Director Michod does manage to wring some solid laughs early on out of the American military presence’s failures at improving its image with the people of Afghanistan. (As one local translator helpfully explains to McMahon and his team, “They call us ‘motherfucker’ all the time, and it is considered in our culture a very bad thing to fuck your mother.”) But as the film inches closer to McMahon’s downfall, it becomes more ham-fisted. Perhaps a more deftly made film would have made more than a self-satisfied observation out of the arbitrary circumstances of its main character’s ouster. Michod’s previous two films have been skillful and grim thrillers produced on low budgets in his native Australia; here, he ironically parallels his subject by planting his foot on unfamiliar ground with no exit strategy. The film exposes just how much of a wild goose chase the battle against the Taliban is, how do you defeat an enemy that are often nothing more than disgruntled locals who have had quite enough of American soldiers bombing civilian’s homes and killing their children, without committing genocide? The film makers have reflected this by showing the Gen. and his men embarking on a wild goose chase of Europe in a futile attempt to secure more troops to the cause and get some face to face communication with the President of the U.S. Being a dark comedy about this subject, the film puts their opinions about the Afghanistan conflict front and center. It was surprisingly critical of the Obama administration and I was fine with that. But they’re take is a little controversial and that’s probably contributed to the negative reviews. I liked the fact that they weren’t afraid to be critical or to point out some of the ridiculous situations the soldiers were put in. But the movie glosses over any positive effects that the mission might have had. I mean it couldn’t have been a unmitigated disaster. I get that this isn’t a documentary but I wish they could have at least shown a peek at the other side of the issue. As much as the first act of the movie dips its toes into goofy comedy, the ending of the film really brings things to an end on a somber note. It really drives home the distinct and defeatist nature of what the Afghanistan conflict turned into. The small action scene is intense and the fallout is heartbreaking. Don’t get me wrong, the film is watchable and entertaining with a good look, lots of questions, and steady acting. At end, however, I felt like the conflicted character Marine corporal Billy Cole who states his dilemma, which incidentally is restated in the song playing over the end credits, “I’m confused.” Yep, so is the movie and so am I. The cast gives impressive performances across the board, with Brad Pitt leading the charge with his most over the top performance yet. Pitt has always had great timing, and a gift for awkward confidence (see: Burn After Reading, Inglorious Basterds). Here, in Pitt’s hands, McMahon is a unique breed of a square-jawed bullshitter. Michod lets the actor play, and it’s to the film’s benefit as a centerpiece of performative silliness. Brad Pitt‘s portrayal is absurdly over the top and quite deliberately so in order to reflect the general’s absurd actions and attitude, his interactions with the other characters including the politicians are baffling and confusing which again reflects the baffling and incoherent nature of America’s policy towards Afghanistan and the Middle East. How do you wage bloody war and build a nation up at the same time? The two do not go hand in hand. Throughout the whole film, I kept wondering whether to sympathize or ridicule him. Meg Tilly is very good as McMahon’s wife of 30 years who points out to him that they have spent a total of 30 days together in 8 years. The rest of the cast, Alan Ruck, Anthony Michael Hall, Ben Kingsley, Emory Cohen, John Magaro, Lakeith Stanfield, RJ Cyler, Scoot McNairy, Tilda Swinton, Topher Grace & Will Poulter give in great performances. On the whole, ‘War Machine’ succeeds in moments of satire but a weird blend of thought provoking drama in the second half loosens its overall watch ability.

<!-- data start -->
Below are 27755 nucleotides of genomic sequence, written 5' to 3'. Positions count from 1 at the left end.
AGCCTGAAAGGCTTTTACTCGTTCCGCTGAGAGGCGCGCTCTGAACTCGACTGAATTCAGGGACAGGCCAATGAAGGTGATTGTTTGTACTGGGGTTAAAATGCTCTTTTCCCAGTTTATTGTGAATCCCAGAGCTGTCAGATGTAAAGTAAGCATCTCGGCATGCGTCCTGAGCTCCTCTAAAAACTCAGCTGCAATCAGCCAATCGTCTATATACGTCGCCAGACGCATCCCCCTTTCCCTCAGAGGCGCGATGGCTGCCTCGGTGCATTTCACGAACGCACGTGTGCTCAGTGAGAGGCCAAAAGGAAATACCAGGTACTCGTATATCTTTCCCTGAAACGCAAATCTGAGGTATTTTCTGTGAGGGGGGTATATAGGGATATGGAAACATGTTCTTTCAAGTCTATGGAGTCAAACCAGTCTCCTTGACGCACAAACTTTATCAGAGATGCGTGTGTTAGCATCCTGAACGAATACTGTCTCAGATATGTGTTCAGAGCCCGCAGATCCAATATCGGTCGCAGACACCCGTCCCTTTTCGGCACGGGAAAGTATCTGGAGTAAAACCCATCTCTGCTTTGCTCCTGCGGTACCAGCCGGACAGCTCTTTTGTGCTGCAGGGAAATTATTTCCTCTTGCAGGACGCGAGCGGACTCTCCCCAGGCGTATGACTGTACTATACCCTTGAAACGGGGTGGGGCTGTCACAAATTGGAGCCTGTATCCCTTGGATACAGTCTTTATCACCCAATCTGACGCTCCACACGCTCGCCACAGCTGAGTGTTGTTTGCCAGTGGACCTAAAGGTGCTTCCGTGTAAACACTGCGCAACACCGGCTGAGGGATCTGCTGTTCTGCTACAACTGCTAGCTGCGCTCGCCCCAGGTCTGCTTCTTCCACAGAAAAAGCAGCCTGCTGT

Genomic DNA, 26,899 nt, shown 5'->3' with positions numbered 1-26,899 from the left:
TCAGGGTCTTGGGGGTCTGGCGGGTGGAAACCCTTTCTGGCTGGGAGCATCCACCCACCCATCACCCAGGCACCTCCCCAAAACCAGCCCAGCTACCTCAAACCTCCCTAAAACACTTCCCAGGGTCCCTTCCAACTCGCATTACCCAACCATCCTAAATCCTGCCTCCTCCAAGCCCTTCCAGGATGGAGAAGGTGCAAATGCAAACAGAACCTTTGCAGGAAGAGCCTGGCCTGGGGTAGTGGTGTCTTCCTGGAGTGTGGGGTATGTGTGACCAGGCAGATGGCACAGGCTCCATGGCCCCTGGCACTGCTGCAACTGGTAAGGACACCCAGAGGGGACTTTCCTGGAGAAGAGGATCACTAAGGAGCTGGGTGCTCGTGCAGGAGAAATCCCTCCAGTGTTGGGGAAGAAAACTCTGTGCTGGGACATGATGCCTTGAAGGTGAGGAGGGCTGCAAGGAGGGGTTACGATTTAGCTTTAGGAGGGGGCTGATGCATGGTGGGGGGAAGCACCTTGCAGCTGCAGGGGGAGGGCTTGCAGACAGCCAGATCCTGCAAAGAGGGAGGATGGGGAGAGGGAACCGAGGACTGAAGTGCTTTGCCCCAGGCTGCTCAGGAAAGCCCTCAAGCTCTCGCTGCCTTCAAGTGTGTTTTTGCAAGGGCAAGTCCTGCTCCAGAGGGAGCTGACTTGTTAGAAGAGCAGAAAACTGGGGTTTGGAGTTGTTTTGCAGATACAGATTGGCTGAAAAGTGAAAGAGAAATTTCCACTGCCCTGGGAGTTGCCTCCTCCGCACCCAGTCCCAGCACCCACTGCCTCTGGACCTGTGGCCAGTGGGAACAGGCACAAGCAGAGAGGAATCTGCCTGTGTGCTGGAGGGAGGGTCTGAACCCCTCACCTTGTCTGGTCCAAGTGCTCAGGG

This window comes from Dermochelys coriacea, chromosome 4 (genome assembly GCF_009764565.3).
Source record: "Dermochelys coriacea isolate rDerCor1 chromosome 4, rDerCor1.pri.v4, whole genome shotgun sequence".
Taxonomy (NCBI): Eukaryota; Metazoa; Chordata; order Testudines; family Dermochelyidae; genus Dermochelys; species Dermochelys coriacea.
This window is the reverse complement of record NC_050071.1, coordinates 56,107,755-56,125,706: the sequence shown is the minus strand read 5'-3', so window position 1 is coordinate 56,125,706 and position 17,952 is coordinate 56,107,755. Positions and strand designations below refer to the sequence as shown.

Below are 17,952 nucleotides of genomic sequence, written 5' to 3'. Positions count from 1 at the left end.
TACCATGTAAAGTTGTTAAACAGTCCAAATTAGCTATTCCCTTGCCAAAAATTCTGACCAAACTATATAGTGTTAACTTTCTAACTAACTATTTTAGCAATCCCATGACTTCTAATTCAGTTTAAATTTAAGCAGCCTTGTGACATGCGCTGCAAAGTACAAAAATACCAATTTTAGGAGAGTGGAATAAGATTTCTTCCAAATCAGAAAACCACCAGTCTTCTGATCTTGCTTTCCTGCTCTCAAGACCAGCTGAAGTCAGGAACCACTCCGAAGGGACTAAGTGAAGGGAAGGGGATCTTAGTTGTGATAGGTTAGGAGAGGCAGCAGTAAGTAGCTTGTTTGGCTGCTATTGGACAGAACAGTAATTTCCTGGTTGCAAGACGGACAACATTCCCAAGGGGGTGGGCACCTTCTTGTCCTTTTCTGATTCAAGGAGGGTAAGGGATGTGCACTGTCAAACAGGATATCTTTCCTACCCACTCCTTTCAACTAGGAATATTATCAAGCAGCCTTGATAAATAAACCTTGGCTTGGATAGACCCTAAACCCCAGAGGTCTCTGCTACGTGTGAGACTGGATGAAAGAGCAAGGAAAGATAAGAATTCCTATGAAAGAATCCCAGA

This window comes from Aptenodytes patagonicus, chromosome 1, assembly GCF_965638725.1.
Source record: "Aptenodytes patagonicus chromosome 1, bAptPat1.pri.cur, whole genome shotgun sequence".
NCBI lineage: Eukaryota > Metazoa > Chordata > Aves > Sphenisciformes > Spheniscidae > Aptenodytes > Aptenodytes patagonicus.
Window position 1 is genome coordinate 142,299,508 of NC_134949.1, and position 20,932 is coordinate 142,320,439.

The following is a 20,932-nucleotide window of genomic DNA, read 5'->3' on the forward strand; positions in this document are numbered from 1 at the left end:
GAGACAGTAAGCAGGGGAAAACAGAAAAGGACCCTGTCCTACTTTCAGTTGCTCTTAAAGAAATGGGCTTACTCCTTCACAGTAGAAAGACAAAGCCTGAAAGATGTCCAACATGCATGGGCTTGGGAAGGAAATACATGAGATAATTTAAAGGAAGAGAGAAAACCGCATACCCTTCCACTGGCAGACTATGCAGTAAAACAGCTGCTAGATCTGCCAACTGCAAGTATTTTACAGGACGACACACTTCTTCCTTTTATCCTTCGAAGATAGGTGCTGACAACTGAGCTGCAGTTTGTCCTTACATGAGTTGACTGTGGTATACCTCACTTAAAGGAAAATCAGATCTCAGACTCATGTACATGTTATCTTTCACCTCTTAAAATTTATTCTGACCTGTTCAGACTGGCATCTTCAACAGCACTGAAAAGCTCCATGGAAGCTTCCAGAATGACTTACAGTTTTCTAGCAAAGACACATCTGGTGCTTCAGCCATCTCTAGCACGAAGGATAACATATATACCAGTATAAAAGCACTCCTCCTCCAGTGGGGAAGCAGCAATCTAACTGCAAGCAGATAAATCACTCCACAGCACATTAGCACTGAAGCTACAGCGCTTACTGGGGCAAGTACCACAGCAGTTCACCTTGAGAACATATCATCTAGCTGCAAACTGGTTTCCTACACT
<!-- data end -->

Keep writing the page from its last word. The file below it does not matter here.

Directed – David Michôd
Rated – R
Run Time – 121 minutes